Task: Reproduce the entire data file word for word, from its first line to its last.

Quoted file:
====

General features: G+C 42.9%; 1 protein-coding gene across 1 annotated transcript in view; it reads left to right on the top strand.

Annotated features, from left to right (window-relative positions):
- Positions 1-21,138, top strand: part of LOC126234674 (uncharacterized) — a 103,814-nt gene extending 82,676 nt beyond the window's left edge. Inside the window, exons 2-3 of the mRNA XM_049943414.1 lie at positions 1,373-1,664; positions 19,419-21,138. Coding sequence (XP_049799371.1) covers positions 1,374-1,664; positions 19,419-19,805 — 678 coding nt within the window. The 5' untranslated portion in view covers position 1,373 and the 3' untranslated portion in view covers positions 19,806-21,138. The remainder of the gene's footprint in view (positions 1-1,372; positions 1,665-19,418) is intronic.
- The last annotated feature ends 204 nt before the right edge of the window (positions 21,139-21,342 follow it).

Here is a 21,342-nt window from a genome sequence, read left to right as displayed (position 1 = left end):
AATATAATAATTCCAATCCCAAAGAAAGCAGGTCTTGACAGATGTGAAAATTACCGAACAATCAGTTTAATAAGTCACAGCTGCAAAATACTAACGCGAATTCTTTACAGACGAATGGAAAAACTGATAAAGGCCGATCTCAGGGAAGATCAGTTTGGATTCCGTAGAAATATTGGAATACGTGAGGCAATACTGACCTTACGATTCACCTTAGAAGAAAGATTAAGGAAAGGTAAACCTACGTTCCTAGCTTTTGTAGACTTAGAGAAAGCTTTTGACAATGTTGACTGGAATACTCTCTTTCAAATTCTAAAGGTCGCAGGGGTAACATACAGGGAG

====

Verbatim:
General features: G+C 42.9%; 1 protein-coding gene across 1 annotated transcript in view; it reads left to right on the top strand.

Annotated features, from left to right (window-relative positions):
- Positions 1-21,138, top strand: part of LOC126234674 (uncharacterized) — a 103,814-nt gene extending 82,676 nt beyond the window's left edge. Inside the window, exons 2-3 of the mRNA XM_049943414.1 lie at positions 1,373-1,664; positions 19,419-21,138. Coding sequence (XP_049799371.1) covers positions 1,374-1,664; positions 19,419-19,805 — 678 coding nt within the window. The 5' untranslated portion in view covers position 1,373 and the 3' untranslated portion in view covers positions 19,806-21,138. The remainder of the gene's footprint in view (positions 1-1,372; positions 1,665-19,418) is intronic.
- The last annotated feature ends 204 nt before the right edge of the window (positions 21,139-21,342 follow it).

Here is a 21,342-nt window from a genome sequence, read left to right as displayed (position 1 = left end):
AATATAATAATTCCAATCCCAAAGAAAGCAGGTCTTGACAGATGTGAAAATTACCGAACAATCAGTTTAATAAGTCACAGCTGCAAAATACTAACGCGAATTCTTTACAGACGAATGGAAAAACTGATAAAGGCCGATCTCAGGGAAGATCAGTTTGGATTCCGTAGAAATATTGGAATACGTGAGGCAATACTGACCTTACGATTCACCTTAGAAGAAAGATTAAGGAAAGGTAAACCTACGTTCCTAGCTTTTGTAGACTTAGAGAAAGCTTTTGACAATGTTGACTGGAATACTCTCTTTCAAATTCTAAAGGTCGCAGGGGTAACATACAGGGAG